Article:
Gathering Requirements Specification: The first steps

May 10, 2010 at 10:40 | Posted in Research | Leave a comment
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Marcello Sales (Software Engineer) posted 5/5/2006
http://it.toolbox.com/blogs/software-dreams/gathering-requirements-specification-the-first-steps-8963

Developing a software requires you a work of a journalist, taking notes of details and maintaining a list of the functionalities and behaviors of the software to be developed. This is the first and main step of developing a software is when we gather the System Requirements, or all the details of the Business Logic of the software, to be translated later to a working Software.

In my first years as a Software Developer during my undergraduate university I used to ask the client about everything they wanted in the software. During an informal conversation, I used to get general information about the system and used to start coding from scratch without any sort of organization or even prioritizing what’s to be developed and worked. What was wrong on the perspective of Software Engineering was that I wasn’t keeping notes of the types of requirements. Furthermore, I was not used to use common Models and Languages, used by the community of software, to describe what my client wanted. So, I’m going to start the story about it, describing a better way to maintain the requirements specification during your development.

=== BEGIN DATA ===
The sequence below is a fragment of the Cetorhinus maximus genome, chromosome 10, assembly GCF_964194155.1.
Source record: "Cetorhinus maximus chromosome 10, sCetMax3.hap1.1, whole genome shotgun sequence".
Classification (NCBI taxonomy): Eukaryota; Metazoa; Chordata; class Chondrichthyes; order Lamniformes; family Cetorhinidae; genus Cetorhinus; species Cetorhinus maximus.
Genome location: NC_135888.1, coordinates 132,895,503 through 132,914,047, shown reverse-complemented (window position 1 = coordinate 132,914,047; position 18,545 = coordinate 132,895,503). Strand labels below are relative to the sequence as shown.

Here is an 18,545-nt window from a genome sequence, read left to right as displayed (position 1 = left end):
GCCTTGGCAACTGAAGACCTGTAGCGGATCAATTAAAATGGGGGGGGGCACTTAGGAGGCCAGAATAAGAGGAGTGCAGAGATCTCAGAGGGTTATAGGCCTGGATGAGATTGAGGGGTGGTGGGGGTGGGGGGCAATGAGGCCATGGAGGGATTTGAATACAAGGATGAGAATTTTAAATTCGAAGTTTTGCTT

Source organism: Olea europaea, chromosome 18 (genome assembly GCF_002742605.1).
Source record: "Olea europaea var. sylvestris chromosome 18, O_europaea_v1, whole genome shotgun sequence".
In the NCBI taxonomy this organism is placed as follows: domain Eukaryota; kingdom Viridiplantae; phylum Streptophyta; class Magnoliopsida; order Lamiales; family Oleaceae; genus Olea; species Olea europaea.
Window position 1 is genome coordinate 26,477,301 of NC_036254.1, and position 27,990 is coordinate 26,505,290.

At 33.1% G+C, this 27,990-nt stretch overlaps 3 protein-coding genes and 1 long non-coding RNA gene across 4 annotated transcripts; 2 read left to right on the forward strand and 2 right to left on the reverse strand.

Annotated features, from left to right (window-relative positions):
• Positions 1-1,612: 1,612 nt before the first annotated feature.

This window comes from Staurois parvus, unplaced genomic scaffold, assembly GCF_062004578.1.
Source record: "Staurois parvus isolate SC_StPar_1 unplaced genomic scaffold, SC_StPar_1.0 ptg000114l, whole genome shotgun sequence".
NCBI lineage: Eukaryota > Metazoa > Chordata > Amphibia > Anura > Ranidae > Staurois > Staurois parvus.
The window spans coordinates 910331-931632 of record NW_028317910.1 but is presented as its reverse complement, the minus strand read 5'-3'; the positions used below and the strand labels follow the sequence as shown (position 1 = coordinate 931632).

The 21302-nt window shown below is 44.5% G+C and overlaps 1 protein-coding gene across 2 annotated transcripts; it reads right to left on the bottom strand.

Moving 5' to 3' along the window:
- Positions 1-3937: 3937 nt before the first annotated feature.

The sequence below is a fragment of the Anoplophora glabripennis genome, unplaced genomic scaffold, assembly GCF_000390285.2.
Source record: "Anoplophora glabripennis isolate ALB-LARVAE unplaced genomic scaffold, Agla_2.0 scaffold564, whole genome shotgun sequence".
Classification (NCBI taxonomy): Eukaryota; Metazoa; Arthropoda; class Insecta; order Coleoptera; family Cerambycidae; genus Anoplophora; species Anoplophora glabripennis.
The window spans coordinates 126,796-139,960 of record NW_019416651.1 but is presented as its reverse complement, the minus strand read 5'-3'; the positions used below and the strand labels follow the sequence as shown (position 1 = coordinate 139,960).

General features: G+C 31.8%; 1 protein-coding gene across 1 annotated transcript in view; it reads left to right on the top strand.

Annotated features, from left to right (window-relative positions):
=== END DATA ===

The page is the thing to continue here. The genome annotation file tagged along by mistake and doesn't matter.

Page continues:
Requirements Specification